The last few weeks we have talked about our Lenten commitment. I’ve encouraged the children to commit to begin a positive activity such as being more helpful at home, being more loving towards my sibling or to give up a negative activity such as stop fighting with sibling. This seems like a perfect time to discuss perseverance, the act of finishing what you start. Thomas Edison stated, “The three things that are most essential to achievement are common sense, hard work and stick-to-it-iv-ness.” I believe a big factor in discouraging all of us from sticking to our commitments to ourselves is attitude that I’ve already failed once, so why bother trying again. We expect ourselves to be perfect, and never stumble. Once we’ve stumbled, we act like it’s all over. It’s only all over, if we fail to get back up. This is beautifully stated in the Japanese proverb: “Fall down seven times, stand up eight.” As long as we keep standing back up, we can reach our goals. Life is full of obstacles; we are going to bump against them sometimes. We just need to keep getting back up and we will succeed. And we don’t even need to get back up all by ourselves. Its ok to allow others to help us. Remember that no one truly makes it on their own. Let others help you along your journey and offer help to others when you can too. Success is not never failing, success is never giving up.
Our story this week is about Thomas Edison who made many failed attempts to improve the light bulb. He is quoted as saying “I have not failed. I've just found 10,000 ways that won't work.” “Many of life's failures are people who did not realize how close they were to success when they gave up.” Don’t give up and you won’t fail.
Story: THOMAS EDISON NEVER QUIT
Thomas Edison was the youngest child in a busy, noisy household. He had six older brothers and sisters. As soon as he could to talk, he began to ask questions like, “How does that work?” and “Why does that happen?” He discovered that he usually had to figure out the answers himself. He asked questions all through his life, and he worked hard to find the answers. Thomas had so many questions and so much energy that school was a problem. His mother knew it wasn’t the right place for Thomas, so she took him out after three months and he never went back. But Thomas studied and learned with his mother’s help. He diligently tried to read every book in the local library and discovered his favorite subject was science. By the time he was twelve, he had read adult books on chemistry and physics and had set up a laboratory for experiments in the basement. His first job was working for the railroad, selling candy and newspapers to the passengers on the trains. Whenever he could, he did experiments with his equipment in one of the baggage cars, and this led to trouble. One day some chemicals spilled when the ride got bumpy, and the car caught fire! No one was hurt, but his boss was very angry and Thomas wasn’t allowed to work on the train anymore. He sold the candy and newspapers to passengers when they got off the train. After Thomas jumped on the train tracks and saved a little boy one day, the grateful father taught him how to work the telegraph machine.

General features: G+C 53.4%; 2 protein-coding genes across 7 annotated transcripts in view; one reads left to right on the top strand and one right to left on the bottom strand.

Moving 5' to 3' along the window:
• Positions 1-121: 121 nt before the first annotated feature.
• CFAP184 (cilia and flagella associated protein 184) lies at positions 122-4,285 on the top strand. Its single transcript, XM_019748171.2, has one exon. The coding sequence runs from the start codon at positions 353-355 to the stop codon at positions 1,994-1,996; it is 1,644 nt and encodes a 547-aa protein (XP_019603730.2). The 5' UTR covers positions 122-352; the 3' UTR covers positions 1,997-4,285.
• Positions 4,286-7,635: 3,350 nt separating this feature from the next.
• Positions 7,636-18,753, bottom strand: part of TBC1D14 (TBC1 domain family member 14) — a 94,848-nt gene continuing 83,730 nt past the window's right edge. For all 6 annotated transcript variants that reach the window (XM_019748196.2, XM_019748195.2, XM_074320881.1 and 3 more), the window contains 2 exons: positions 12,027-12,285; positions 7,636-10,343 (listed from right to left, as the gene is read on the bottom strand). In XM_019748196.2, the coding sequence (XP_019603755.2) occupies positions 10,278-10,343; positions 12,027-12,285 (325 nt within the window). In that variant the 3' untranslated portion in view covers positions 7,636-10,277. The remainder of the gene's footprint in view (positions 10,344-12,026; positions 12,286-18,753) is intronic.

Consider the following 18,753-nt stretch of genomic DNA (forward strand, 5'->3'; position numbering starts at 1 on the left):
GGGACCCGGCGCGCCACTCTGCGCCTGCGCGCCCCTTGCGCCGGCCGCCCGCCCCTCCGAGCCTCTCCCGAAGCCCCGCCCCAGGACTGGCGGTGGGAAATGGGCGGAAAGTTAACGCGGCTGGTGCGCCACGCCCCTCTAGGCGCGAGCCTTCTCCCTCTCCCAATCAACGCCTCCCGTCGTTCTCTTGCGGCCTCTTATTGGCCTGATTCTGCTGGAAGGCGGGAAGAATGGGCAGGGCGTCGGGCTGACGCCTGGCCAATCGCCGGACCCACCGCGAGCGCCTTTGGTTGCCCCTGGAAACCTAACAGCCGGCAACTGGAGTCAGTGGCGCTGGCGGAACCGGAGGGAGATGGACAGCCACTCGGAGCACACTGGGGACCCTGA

Thomas immediately started working on ways to improve the telegraph. He once said, “I never pick up an item without thinking of how I might improve it.” That’s how Thomas Edison got to be one of the most famous scientists in the world — he never stopped improving things. The light bulb was one of Thomas’s greatest challenges. Electricity had to go through wires and then over a small thread, or filament, which would heat up and glow. The filament had to be just right or it would not work. Edison wanted to make a filament which was strong enough to last a long time, would glow brightly, and not burn up quickly. It also had to be a material that was easy to work with, affordable, and safe. Thomas tried every kind of material he could think of. He used every kind of plant fiber he knew, and then he tried combining different kinds and testing each combination. When those didn’t work, he ordered plants from other places, such as the Amazon rain forest, and he tried all of those. After testing a few hundred different kinds of filaments, Thomas could have quit. It was tedious, detailed work that had to be done very carefully. But Thomas patiently kept trying. For two years he and his lab assistants kept making new filaments and testing how long they lasted and how brightly they glowed. After testing hundreds, then thousands of filaments, Edison found one that worked better than all the others. He had created, checked, and discarded about six thousand filaments before he found the right one!
Finding the right filament was important, but that wasn’t enough for Thomas. He also tried thousands of ways to make the glass bulb which held the filament. He didn’t stop there, either. He figured out how to put the electrical wires into homes and how to make a switch that would turn the lights on and off. He designed the power station to bring the electricity where it was needed, and Edison didn’t quit until it was safe and practical for people to use. Of course, then he worked on ways to improve it all.
In his lifetime, Thomas worked on thousands of different scientific projects, inventions, and improvements on previous inventions. Scientists all over the world used his methods and his laboratories as models for their own work. Many people didn’t even realize that the hard-working Edison was almost completely deaf. But Thomas didn’t let that bother him; he said it helped him to concentrate. Thomas Edison never stopped asking questions and looking for answers. He once said, “If we all did the things, we are really capable of doing, we would literally astound ourselves.”
Lesson adapted from A JOYFUL PATH: Spiritual Curriculum for Young Hearts and Minds, Year 1 of the Inner Wisdom Series